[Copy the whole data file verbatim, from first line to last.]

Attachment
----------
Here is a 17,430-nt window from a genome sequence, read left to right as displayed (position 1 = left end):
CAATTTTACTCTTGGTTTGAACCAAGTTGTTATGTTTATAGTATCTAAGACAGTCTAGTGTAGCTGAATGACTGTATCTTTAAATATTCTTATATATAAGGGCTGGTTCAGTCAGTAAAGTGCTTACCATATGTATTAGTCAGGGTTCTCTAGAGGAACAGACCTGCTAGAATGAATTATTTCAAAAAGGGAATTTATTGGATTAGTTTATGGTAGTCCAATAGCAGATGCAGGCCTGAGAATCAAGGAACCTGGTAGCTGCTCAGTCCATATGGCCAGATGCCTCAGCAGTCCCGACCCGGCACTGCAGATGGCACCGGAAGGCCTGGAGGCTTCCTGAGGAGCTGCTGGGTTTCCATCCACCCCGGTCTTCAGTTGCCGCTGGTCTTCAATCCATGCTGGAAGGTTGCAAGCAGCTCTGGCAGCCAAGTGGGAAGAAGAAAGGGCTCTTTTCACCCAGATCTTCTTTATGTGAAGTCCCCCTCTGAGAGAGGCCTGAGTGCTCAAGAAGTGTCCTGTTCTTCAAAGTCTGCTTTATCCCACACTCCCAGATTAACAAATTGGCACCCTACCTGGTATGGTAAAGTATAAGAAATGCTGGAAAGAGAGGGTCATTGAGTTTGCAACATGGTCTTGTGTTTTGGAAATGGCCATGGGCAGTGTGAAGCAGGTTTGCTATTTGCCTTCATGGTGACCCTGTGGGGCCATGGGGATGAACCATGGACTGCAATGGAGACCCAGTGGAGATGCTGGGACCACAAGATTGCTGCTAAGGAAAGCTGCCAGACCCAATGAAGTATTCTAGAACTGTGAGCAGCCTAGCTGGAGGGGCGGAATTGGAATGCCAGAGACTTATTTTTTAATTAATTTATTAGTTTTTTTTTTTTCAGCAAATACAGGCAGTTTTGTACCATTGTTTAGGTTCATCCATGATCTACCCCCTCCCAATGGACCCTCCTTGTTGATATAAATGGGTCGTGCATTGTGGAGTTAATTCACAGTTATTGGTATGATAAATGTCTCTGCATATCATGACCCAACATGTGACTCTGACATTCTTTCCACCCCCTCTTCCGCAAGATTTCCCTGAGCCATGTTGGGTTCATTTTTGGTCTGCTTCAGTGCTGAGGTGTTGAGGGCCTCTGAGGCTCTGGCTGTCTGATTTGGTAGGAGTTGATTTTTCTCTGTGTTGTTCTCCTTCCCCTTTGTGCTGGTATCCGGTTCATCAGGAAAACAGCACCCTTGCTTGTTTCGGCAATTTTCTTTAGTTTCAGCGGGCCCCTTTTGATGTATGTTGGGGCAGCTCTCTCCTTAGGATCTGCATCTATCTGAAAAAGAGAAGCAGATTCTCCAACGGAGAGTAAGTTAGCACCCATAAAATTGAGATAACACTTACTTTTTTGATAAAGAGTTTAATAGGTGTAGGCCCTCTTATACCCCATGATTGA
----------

Here is a 17,430-nt window from a genome sequence, read left to right as displayed (position 1 = left end):
CAATTTTACTCTTGGTTTGAACCAAGTTGTTATGTTTATAGTATCTAAGACAGTCTAGTGTAGCTGAATGACTGTATCTTTAAATATTCTTATATATAAGGGCTGGTTCAGTCAGTAAAGTGCTTACCATATGTATTAGTCAGGGTTCTCTAGAGGAACAGACCTGCTAGAATGAATTATTTCAAAAAGGGAATTTATTGGATTAGTTTATGGTAGTCCAATAGCAGATGCAGGCCTGAGAATCAAGGAACCTGGTAGCTGCTCAGTCCATATGGCCAGATGCCTCAGCAGTCCCGACCCGGCACTGCAGATGGCACCGGAAGGCCTGGAGGCTTCCTGAGGAGCTGCTGGGTTTCCATCCACCCCGGTCTTCAGTTGCCGCTGGTCTTCAATCCATGCTGGAAGGTTGCAAGCAGCTCTGGCAGCCAAGTGGGAAGAAGAAAGGGCTCTTTTCACCCAGATCTTCTTTATGTGAAGTCCCCCTCTGAGAGAGGCCTGAGTGCTCAAGAAGTGTCCTGTTCTTCAAAGTCTGCTTTATCCCACACTCCCAGATTAACAAATTGGCACCCTACCTGGTATGGTAAAGTATAAGAAATGCTGGAAAGAGAGGGTCATTGAGTTTGCAACATGGTCTTGTGTTTTGGAAATGGCCATGGGCAGTGTGAAGCAGGTTTGCTATTTGCCTTCATGGTGACCCTGTGGGGCCATGGGGATGAACCATGGACTGCAATGGAGACCCAGTGGAGATGCTGGGACCACAAGATTGCTGCTAAGGAAAGCTGCCAGACCCAATGAAGTATTCTAGAACTGTGAGCAGCCTAGCTGGAGGGGCGGAATTGGAATGCCAGAGACTTATTTTTTAATTAATTTATTAGTTTTTTTTTTTTCAGCAAATACAGGCAGTTTTGTACCATTGTTTAGGTTCATCCATGATCTACCCCCTCCCAATGGACCCTCCTTGTTGATATAAATGGGTCGTGCATTGTGGAGTTAATTCACAGTTATTGGTATGATAAATGTCTCTGCATATCATGACCCAACATGTGACTCTGACATTCTTTCCACCCCCTCTTCCGCAAGATTTCCCTGAGCCATGTTGGGTTCATTTTTGGTCTGCTTCAGTGCTGAGGTGTTGAGGGCCTCTGAGGCTCTGGCTGTCTGATTTGGTAGGAGTTGATTTTTCTCTGTGTTGTTCTCCTTCCCCTTTGTGCTGGTATCCGGTTCATCAGGAAAACAGCACCCTTGCTTGTTTCGGCAATTTTCTTTAGTTTCAGCGGGCCCCTTTTGATGTATGTTGGGGCAGCTCTCTCCTTAGGATCTGCATCTATCTGAAAAAGAGAAGCAGATTCTCCAACGGAGAGTAAGTTAGCACCCATAAAATTGAGATAACACTTACTTTTTTGATAAAGAGTTTAATAGGTGTAGGCCCTCTTATACCCCATGATTGA